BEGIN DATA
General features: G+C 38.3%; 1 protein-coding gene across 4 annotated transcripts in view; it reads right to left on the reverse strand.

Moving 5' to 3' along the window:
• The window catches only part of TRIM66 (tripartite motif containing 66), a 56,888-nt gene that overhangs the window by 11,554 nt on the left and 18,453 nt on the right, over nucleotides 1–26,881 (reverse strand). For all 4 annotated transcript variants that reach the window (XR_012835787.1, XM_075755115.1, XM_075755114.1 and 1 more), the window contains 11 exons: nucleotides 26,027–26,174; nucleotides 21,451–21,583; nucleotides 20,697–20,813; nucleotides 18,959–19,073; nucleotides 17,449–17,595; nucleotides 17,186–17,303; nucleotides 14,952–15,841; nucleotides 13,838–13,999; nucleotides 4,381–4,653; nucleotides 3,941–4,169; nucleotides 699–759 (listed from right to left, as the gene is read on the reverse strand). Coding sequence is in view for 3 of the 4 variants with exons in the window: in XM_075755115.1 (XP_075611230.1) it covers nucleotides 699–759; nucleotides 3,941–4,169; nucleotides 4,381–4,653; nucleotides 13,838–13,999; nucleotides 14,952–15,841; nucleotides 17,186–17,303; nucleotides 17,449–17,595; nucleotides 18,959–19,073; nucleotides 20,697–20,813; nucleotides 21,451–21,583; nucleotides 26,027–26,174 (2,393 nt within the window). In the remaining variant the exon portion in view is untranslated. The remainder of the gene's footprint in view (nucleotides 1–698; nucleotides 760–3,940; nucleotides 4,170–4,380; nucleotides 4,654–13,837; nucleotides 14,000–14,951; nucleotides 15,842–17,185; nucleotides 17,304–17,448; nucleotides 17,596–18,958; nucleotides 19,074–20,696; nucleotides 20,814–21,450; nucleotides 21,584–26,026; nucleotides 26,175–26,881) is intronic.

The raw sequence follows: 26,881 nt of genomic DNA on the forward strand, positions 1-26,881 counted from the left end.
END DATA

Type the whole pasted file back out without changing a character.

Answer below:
General features: G+C 38.3%; 1 protein-coding gene across 4 annotated transcripts in view; it reads right to left on the reverse strand.

Moving 5' to 3' along the window:
• The window catches only part of TRIM66 (tripartite motif containing 66), a 56,888-nt gene that overhangs the window by 11,554 nt on the left and 18,453 nt on the right, over nucleotides 1–26,881 (reverse strand). For all 4 annotated transcript variants that reach the window (XR_012835787.1, XM_075755115.1, XM_075755114.1 and 1 more), the window contains 11 exons: nucleotides 26,027–26,174; nucleotides 21,451–21,583; nucleotides 20,697–20,813; nucleotides 18,959–19,073; nucleotides 17,449–17,595; nucleotides 17,186–17,303; nucleotides 14,952–15,841; nucleotides 13,838–13,999; nucleotides 4,381–4,653; nucleotides 3,941–4,169; nucleotides 699–759 (listed from right to left, as the gene is read on the reverse strand). Coding sequence is in view for 3 of the 4 variants with exons in the window: in XM_075755115.1 (XP_075611230.1) it covers nucleotides 699–759; nucleotides 3,941–4,169; nucleotides 4,381–4,653; nucleotides 13,838–13,999; nucleotides 14,952–15,841; nucleotides 17,186–17,303; nucleotides 17,449–17,595; nucleotides 18,959–19,073; nucleotides 20,697–20,813; nucleotides 21,451–21,583; nucleotides 26,027–26,174 (2,393 nt within the window). In the remaining variant the exon portion in view is untranslated. The remainder of the gene's footprint in view (nucleotides 1–698; nucleotides 760–3,940; nucleotides 4,170–4,380; nucleotides 4,654–13,837; nucleotides 14,000–14,951; nucleotides 15,842–17,185; nucleotides 17,304–17,448; nucleotides 17,596–18,958; nucleotides 19,074–20,696; nucleotides 20,814–21,450; nucleotides 21,584–26,026; nucleotides 26,175–26,881) is intronic.

The raw sequence follows: 26,881 nt of genomic DNA on the forward strand, positions 1-26,881 counted from the left end.